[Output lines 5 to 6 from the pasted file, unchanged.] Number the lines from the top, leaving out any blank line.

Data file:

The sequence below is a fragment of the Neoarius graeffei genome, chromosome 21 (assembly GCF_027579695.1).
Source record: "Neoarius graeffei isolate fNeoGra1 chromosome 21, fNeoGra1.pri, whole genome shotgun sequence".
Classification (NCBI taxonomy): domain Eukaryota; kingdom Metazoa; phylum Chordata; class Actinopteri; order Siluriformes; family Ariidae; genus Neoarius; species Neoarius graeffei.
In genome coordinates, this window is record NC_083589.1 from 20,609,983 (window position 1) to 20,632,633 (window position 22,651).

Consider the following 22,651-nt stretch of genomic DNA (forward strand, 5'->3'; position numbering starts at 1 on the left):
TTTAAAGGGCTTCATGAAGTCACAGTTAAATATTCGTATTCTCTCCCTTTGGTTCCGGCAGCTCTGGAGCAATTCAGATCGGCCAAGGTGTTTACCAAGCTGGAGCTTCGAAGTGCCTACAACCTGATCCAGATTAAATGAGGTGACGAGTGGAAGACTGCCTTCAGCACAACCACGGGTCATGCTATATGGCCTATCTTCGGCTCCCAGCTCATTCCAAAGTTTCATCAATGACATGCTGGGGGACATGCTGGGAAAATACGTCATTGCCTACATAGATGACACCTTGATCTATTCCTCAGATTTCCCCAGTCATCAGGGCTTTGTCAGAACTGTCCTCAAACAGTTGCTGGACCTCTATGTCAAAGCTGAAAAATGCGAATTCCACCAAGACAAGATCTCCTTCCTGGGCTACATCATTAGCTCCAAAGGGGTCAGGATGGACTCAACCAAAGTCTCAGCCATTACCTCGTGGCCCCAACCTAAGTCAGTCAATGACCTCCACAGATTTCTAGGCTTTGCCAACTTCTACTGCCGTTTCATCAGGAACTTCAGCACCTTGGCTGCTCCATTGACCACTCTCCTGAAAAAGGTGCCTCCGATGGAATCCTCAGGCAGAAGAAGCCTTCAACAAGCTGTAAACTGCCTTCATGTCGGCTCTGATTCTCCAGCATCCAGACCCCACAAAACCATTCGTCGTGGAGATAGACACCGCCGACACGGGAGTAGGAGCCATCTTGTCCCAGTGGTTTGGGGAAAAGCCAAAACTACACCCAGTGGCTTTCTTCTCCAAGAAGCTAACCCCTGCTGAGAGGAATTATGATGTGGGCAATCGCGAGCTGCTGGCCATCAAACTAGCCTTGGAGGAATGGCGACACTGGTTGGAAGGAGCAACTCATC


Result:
Consider the following 22,651-nt stretch of genomic DNA (forward strand, 5'->3'; position numbering starts at 1 on the left):
TTTAAAGGGCTTCATGAAGTCACAGTTAAATATTCGTATTCTCTCCCTTTGGTTCCGGCAGCTCTGGAGCAATTCAGATCGGCCAAGGTGTTTACCAAGCTGGAGCTTCGAAGTGCCTACAACCTGATCCAGATTAAATGAGGTGACGAGTGGAAGACTGCCTTCAGCACAACCACGGGTCATGCTATATGGCCTATCTTCGGCTCCCAGCTCATTCCAAAGTTTCATCAATGACATGCTGGGGGACATGCTGGGAAAATACGTCATTGCCTACATAGATGACACCTTGATCTATTCCTCAGATTTCCCCAGTCATCAGGGCTTTGTCAGAACTGTCCTCAAACAGTTGCTGGACCTCTATGTCAAAGCTGAAAAATGCGAATTCCACCAAGACAAGATCTCCTTCCTGGGCTACATCATTAGCTCCAAAGGGGTCAGGATGGACTCAACCAAAGTCTCAGCCATTACCTCGTGGCCCCAACCTAAGTCAGTCAATGACCTCCACAGATTTCTAGGCTTTGCCAACTTCTACTGCCGTTTCATCAGGAACTTCAGCACCTTGGCTGCTCCATTGACCACTCTCCTGAAAAAGGTGCCTCCGATGGAATCCTCAGGCAGAAGAAGCCTTCAACAAGCTGTAAACTGCCTTCATGTCGGCTCTGATTCTCCAGCATCCAGACCCCACAAAACCATTCGTCGTGGAGATAGACACCGCCGACACGGGAGTAGGAGCCATCTTGTCCCAGTGGTTTGGGGAAAAGCCAAAACTACACCCAGTGGCTTTCTTCTCCAAGAAGCTAACCCCTGCTGAGAGGAATTATGATGTGGGCAATCGCGAGCTGCTGGCCATCAAACTAGCCTTGGAGGAATGGCGACACTGGTTGGAAGGAGCAACTCATC